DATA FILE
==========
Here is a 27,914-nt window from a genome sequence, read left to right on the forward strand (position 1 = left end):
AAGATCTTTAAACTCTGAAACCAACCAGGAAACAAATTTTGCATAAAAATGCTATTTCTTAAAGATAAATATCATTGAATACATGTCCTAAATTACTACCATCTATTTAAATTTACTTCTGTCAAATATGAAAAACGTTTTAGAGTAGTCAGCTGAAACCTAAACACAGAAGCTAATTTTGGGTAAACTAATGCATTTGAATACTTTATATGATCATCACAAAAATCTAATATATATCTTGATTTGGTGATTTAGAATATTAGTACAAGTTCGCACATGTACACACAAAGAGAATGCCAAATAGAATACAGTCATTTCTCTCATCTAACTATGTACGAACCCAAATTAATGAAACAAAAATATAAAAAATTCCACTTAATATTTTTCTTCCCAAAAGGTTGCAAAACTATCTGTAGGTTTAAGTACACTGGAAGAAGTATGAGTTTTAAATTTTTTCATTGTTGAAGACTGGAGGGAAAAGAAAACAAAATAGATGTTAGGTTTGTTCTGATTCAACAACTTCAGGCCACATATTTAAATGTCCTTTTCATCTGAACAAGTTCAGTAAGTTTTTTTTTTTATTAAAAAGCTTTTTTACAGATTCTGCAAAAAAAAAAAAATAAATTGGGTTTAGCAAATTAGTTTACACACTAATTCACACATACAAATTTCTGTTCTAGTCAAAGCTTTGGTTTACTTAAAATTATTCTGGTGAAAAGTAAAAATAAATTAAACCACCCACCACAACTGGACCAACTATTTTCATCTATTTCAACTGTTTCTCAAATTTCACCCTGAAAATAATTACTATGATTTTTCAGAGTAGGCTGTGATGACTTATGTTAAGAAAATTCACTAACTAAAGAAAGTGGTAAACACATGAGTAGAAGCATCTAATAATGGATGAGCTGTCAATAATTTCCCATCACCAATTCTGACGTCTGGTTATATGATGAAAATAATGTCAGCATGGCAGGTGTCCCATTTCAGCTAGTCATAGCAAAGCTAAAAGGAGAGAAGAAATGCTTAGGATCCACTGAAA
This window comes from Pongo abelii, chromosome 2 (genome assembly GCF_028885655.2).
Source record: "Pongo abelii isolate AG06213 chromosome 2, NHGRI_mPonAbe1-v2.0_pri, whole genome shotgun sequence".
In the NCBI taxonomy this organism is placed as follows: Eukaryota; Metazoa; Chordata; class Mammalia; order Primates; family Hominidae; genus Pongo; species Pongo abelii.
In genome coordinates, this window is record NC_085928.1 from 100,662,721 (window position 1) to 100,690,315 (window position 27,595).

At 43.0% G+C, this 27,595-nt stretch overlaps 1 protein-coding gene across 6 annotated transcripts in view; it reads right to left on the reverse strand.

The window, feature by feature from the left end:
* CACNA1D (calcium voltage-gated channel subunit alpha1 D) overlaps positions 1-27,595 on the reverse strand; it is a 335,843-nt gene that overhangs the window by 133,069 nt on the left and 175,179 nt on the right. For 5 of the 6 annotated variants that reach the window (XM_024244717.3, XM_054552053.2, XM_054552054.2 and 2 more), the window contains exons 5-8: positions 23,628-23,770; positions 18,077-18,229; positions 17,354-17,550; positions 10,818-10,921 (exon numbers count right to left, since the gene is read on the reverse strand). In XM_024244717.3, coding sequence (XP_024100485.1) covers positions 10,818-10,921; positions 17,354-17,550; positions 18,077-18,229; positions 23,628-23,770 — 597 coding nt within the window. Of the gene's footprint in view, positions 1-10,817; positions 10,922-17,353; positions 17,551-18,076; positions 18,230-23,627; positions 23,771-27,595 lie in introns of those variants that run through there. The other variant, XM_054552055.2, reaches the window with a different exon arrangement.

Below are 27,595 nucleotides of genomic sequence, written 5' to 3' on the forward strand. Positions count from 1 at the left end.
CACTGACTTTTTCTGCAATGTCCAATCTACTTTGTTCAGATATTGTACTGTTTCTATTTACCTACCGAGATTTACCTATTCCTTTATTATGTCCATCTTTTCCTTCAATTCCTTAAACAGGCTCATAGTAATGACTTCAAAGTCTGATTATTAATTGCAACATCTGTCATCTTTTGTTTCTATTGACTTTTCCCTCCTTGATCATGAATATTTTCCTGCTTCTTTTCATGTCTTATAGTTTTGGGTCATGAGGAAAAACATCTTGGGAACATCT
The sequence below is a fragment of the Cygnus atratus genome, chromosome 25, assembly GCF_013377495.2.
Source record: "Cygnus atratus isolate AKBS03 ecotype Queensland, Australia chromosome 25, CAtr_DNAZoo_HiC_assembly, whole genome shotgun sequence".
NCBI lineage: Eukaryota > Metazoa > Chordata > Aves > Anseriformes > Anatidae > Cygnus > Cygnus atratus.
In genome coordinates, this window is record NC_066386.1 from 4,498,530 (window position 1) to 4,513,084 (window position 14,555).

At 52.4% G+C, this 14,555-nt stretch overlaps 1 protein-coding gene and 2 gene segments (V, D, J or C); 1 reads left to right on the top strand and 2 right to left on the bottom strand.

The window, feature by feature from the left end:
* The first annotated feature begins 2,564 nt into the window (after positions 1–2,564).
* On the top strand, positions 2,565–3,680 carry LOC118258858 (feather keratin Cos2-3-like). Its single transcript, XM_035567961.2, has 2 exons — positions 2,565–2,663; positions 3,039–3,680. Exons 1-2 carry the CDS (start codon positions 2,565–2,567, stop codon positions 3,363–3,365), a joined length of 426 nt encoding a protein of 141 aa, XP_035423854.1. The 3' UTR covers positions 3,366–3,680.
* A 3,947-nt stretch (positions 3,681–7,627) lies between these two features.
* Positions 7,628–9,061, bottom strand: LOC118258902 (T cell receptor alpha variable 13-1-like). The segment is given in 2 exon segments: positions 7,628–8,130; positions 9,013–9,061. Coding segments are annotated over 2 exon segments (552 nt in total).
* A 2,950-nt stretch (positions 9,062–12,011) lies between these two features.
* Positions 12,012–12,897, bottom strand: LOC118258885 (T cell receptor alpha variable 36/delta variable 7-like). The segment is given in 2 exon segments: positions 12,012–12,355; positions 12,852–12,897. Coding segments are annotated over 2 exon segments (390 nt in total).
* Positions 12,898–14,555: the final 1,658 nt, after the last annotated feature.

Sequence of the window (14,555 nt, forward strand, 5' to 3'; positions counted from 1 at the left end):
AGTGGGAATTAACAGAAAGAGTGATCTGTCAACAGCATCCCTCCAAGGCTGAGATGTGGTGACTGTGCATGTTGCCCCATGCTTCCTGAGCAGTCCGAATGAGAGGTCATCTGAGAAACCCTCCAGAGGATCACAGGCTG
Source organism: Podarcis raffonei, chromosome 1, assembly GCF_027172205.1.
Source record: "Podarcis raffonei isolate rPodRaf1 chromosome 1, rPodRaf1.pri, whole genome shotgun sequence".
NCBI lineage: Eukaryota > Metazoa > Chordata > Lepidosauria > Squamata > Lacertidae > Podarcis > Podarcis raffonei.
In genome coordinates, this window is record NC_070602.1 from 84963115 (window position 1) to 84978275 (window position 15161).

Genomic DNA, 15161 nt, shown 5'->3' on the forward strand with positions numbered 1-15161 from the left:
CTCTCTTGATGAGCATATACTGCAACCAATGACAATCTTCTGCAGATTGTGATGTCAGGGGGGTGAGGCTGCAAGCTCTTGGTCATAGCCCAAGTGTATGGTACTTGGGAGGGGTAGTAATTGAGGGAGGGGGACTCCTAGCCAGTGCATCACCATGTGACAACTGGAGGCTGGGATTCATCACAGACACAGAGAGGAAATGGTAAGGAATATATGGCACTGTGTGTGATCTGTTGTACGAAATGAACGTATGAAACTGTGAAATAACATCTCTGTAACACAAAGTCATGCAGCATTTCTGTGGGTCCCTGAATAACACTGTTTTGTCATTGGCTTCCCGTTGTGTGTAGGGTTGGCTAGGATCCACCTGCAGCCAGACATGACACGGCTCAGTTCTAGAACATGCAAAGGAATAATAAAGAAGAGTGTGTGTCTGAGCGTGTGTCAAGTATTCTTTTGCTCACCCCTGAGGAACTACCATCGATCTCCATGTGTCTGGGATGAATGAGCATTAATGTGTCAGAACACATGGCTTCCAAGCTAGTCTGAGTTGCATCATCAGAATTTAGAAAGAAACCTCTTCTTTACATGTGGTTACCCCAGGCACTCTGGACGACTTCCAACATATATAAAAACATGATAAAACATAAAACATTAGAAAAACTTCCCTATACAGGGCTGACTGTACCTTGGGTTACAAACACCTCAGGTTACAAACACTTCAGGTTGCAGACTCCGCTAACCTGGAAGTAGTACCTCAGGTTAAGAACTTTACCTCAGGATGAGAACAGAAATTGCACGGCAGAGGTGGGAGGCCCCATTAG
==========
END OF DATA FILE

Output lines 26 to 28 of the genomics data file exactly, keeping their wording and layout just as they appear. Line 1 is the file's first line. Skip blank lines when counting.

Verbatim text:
AGTGGGAATTAACAGAAAGAGTGATCTGTCAACAGCATCCCTCCAAGGCTGAGATGTGGTGACTGTGCATGTTGCCCCATGCTTCCTGAGCAGTCCGAATGAGAGGTCATCTGAGAAACCCTCCAGAGGATCACAGGCTG
Source organism: Podarcis raffonei, chromosome 1, assembly GCF_027172205.1.
Source record: "Podarcis raffonei isolate rPodRaf1 chromosome 1, rPodRaf1.pri, whole genome shotgun sequence".